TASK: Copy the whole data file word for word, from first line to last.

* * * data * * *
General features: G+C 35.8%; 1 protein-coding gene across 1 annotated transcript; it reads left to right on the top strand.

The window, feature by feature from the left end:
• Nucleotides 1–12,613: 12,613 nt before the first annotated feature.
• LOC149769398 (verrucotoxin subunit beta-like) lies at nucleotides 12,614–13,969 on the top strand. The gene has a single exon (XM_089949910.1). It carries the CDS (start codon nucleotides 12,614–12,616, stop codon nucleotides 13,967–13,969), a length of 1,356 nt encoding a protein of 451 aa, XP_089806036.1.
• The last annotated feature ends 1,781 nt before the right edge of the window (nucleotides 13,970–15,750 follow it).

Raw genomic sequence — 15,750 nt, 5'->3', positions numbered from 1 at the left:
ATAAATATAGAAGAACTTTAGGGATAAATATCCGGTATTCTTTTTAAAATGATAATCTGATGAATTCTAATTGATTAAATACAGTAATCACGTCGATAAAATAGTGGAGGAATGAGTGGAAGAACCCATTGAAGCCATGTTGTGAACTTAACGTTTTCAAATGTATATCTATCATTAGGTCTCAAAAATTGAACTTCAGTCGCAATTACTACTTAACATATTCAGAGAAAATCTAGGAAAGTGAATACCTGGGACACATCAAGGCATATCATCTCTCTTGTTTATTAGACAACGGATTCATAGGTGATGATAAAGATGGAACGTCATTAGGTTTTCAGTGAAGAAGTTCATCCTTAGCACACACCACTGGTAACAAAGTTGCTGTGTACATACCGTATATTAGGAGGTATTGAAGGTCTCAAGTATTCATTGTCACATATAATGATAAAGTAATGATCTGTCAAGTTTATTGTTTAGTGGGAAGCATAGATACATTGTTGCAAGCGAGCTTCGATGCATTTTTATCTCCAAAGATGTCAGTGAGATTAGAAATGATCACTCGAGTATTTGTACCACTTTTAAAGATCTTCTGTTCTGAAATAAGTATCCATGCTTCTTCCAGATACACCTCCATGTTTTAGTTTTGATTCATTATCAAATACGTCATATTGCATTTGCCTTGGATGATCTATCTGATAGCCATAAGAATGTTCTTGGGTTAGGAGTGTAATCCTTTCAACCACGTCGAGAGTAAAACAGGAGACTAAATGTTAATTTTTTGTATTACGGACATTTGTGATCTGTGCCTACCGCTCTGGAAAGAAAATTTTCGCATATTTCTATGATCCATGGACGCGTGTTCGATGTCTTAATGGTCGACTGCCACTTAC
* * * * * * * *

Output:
General features: G+C 35.8%; 1 protein-coding gene across 1 annotated transcript; it reads left to right on the top strand.

The window, feature by feature from the left end:
• Nucleotides 1–12,613: 12,613 nt before the first annotated feature.
• LOC149769398 (verrucotoxin subunit beta-like) lies at nucleotides 12,614–13,969 on the top strand. The gene has a single exon (XM_089949910.1). It carries the CDS (start codon nucleotides 12,614–12,616, stop codon nucleotides 13,967–13,969), a length of 1,356 nt encoding a protein of 451 aa, XP_089806036.1.
• The last annotated feature ends 1,781 nt before the right edge of the window (nucleotides 13,970–15,750 follow it).

Raw genomic sequence — 15,750 nt, 5'->3', positions numbered from 1 at the left:
ATAAATATAGAAGAACTTTAGGGATAAATATCCGGTATTCTTTTTAAAATGATAATCTGATGAATTCTAATTGATTAAATACAGTAATCACGTCGATAAAATAGTGGAGGAATGAGTGGAAGAACCCATTGAAGCCATGTTGTGAACTTAACGTTTTCAAATGTATATCTATCATTAGGTCTCAAAAATTGAACTTCAGTCGCAATTACTACTTAACATATTCAGAGAAAATCTAGGAAAGTGAATACCTGGGACACATCAAGGCATATCATCTCTCTTGTTTATTAGACAACGGATTCATAGGTGATGATAAAGATGGAACGTCATTAGGTTTTCAGTGAAGAAGTTCATCCTTAGCACACACCACTGGTAACAAAGTTGCTGTGTACATACCGTATATTAGGAGGTATTGAAGGTCTCAAGTATTCATTGTCACATATAATGATAAAGTAATGATCTGTCAAGTTTATTGTTTAGTGGGAAGCATAGATACATTGTTGCAAGCGAGCTTCGATGCATTTTTATCTCCAAAGATGTCAGTGAGATTAGAAATGATCACTCGAGTATTTGTACCACTTTTAAAGATCTTCTGTTCTGAAATAAGTATCCATGCTTCTTCCAGATACACCTCCATGTTTTAGTTTTGATTCATTATCAAATACGTCATATTGCATTTGCCTTGGATGATCTATCTGATAGCCATAAGAATGTTCTTGGGTTAGGAGTGTAATCCTTTCAACCACGTCGAGAGTAAAACAGGAGACTAAATGTTAATTTTTTGTATTACGGACATTTGTGATCTGTGCCTACCGCTCTGGAAAGAAAATTTTCGCATATTTCTATGATCCATGGACGCGTGTTCGATGTCTTAATGGTCGACTGCCACTTAC